NEW DELHI: In an unexpected move, the government banned the export of wheat, pushing the price to a new record.
Following a severe heat wave in most parts of the country that has reduced harvest potential, the announcement marks the government’s U-turn policy.
The ban is also seen as a measure to curb rising domestic prices. Retail inflation peaked in eight years, at 7.79 percent in April, driven by rising food and fuel prices.
A few days ago, the center said it was still targeting a record 10 million tonnes of exports, which would help offset Ukraine’s declining supply. Recently, the Ministry of Commerce announced that India would send trade missions to nine countries – Morocco, Tunisia, Indonesia, the Philippines, Thailand, Vietnam, Turkey, Algeria and Lebanon – to explore the possibility of increasing wheat shipments.
The export ban follows a disruption of global wheat stocks due to the ongoing war between Russia and Ukraine, which are the main exporters of the grain. India’s purpose has further threatened to squeeze wheat supply worldwide.
However, current export sales covered by government bonds and agreements to meet food security needs will be allowed.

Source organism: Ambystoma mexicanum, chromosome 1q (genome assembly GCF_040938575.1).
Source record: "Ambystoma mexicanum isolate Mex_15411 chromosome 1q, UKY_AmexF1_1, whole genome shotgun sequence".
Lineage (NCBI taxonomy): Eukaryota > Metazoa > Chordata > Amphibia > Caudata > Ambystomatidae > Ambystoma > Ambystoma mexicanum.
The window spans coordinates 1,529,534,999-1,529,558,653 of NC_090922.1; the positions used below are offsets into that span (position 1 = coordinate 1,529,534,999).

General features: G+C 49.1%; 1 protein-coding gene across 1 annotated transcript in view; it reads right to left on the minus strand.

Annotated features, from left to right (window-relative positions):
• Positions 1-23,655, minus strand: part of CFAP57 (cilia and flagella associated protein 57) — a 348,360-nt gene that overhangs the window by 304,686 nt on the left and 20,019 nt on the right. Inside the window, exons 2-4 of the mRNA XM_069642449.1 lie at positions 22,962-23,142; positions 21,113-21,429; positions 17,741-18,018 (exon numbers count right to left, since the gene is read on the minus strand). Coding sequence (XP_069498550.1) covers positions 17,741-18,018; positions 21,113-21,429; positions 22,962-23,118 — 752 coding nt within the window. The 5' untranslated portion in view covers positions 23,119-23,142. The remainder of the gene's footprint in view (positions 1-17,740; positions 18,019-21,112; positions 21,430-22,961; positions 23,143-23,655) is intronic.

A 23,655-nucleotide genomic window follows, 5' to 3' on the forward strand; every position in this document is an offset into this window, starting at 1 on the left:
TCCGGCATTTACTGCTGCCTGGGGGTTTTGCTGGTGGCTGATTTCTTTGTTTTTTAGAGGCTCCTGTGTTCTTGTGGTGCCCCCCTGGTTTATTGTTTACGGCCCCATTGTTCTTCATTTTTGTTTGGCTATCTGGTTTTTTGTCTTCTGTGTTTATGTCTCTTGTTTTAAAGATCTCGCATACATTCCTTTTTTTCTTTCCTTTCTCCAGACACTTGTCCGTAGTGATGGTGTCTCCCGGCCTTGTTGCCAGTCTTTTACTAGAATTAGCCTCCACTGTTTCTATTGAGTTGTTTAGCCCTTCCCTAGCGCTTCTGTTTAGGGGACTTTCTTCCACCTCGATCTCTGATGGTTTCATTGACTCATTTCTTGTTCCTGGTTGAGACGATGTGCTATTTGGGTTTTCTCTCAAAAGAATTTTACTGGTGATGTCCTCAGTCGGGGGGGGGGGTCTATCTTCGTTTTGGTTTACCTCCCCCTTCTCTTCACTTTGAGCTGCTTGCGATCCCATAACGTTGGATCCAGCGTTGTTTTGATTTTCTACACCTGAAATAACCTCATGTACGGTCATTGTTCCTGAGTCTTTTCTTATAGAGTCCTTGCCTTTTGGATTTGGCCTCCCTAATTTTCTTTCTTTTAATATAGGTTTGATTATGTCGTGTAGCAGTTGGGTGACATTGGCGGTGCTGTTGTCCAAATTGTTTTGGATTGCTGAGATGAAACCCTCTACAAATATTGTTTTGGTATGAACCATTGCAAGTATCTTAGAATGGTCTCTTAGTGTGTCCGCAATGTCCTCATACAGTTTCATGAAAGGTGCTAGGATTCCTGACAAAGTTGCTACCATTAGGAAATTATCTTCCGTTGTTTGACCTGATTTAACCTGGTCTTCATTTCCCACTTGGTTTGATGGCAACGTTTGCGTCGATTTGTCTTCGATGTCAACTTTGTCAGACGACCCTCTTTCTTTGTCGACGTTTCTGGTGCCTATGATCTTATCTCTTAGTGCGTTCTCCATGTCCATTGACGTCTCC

As a result of the ban, futures futures in the United States and Europe rose by almost 6 percent, as the Chicago market – an international benchmark – reached its daily trading level earlier and Paris prices near a historic high.
In other words, the heat wave in India is having a detrimental effect on the world food supply.
Wheat prices have risen by more than 60 percent this year, driven by disruption from Russia’s invasion of Ukraine. India’s announcement drew harsh criticism from a group of seven industrialized agriculture ministers at a meeting in Germany, who said such measures “would exacerbate the crisis” due to rising commodity prices.